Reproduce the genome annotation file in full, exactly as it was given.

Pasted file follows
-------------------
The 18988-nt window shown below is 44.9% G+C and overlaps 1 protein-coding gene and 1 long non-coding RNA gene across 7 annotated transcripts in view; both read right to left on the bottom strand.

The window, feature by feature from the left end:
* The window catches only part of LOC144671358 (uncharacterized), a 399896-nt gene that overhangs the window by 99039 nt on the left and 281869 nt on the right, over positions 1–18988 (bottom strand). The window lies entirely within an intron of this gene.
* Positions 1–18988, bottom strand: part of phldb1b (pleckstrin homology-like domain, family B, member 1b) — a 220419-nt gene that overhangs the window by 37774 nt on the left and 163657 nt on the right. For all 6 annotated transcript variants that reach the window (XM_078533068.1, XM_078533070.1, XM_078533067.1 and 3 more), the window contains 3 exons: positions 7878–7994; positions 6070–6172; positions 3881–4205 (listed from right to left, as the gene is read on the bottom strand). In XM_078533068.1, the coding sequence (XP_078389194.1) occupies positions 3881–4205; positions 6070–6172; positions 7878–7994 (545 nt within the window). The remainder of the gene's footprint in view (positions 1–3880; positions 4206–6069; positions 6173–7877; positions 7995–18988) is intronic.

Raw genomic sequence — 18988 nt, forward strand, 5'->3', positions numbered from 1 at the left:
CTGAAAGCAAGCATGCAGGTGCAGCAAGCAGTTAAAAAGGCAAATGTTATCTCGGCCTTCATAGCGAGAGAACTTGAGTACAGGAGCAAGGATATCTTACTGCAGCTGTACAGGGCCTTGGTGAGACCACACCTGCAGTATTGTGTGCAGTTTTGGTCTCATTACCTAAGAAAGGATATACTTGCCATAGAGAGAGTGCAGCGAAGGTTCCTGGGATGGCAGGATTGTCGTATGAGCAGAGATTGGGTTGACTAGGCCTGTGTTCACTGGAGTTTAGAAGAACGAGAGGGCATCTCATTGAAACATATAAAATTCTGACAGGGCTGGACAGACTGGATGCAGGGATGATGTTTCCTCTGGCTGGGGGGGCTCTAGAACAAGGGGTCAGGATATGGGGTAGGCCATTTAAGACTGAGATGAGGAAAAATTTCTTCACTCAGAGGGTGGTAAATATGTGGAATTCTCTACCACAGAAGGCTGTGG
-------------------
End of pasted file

The 18988-nt window shown below is 44.9% G+C and overlaps 1 protein-coding gene and 1 long non-coding RNA gene across 7 annotated transcripts in view; both read right to left on the bottom strand.

The window, feature by feature from the left end:
* The window catches only part of LOC144671358 (uncharacterized), a 399896-nt gene that overhangs the window by 99039 nt on the left and 281869 nt on the right, over positions 1–18988 (bottom strand). The window lies entirely within an intron of this gene.
* Positions 1–18988, bottom strand: part of phldb1b (pleckstrin homology-like domain, family B, member 1b) — a 220419-nt gene that overhangs the window by 37774 nt on the left and 163657 nt on the right. For all 6 annotated transcript variants that reach the window (XM_078533068.1, XM_078533070.1, XM_078533067.1 and 3 more), the window contains 3 exons: positions 7878–7994; positions 6070–6172; positions 3881–4205 (listed from right to left, as the gene is read on the bottom strand). In XM_078533068.1, the coding sequence (XP_078389194.1) occupies positions 3881–4205; positions 6070–6172; positions 7878–7994 (545 nt within the window). The remainder of the gene's footprint in view (positions 1–3880; positions 4206–6069; positions 6173–7877; positions 7995–18988) is intronic.

Raw genomic sequence — 18988 nt, forward strand, 5'->3', positions numbered from 1 at the left:
CTGAAAGCAAGCATGCAGGTGCAGCAAGCAGTTAAAAAGGCAAATGTTATCTCGGCCTTCATAGCGAGAGAACTTGAGTACAGGAGCAAGGATATCTTACTGCAGCTGTACAGGGCCTTGGTGAGACCACACCTGCAGTATTGTGTGCAGTTTTGGTCTCATTACCTAAGAAAGGATATACTTGCCATAGAGAGAGTGCAGCGAAGGTTCCTGGGATGGCAGGATTGTCGTATGAGCAGAGATTGGGTTGACTAGGCCTGTGTTCACTGGAGTTTAGAAGAACGAGAGGGCATCTCATTGAAACATATAAAATTCTGACAGGGCTGGACAGACTGGATGCAGGGATGATGTTTCCTCTGGCTGGGGGGGCTCTAGAACAAGGGGTCAGGATATGGGGTAGGCCATTTAAGACTGAGATGAGGAAAAATTTCTTCACTCAGAGGGTGGTAAATATGTGGAATTCTCTACCACAGAAGGCTGTGG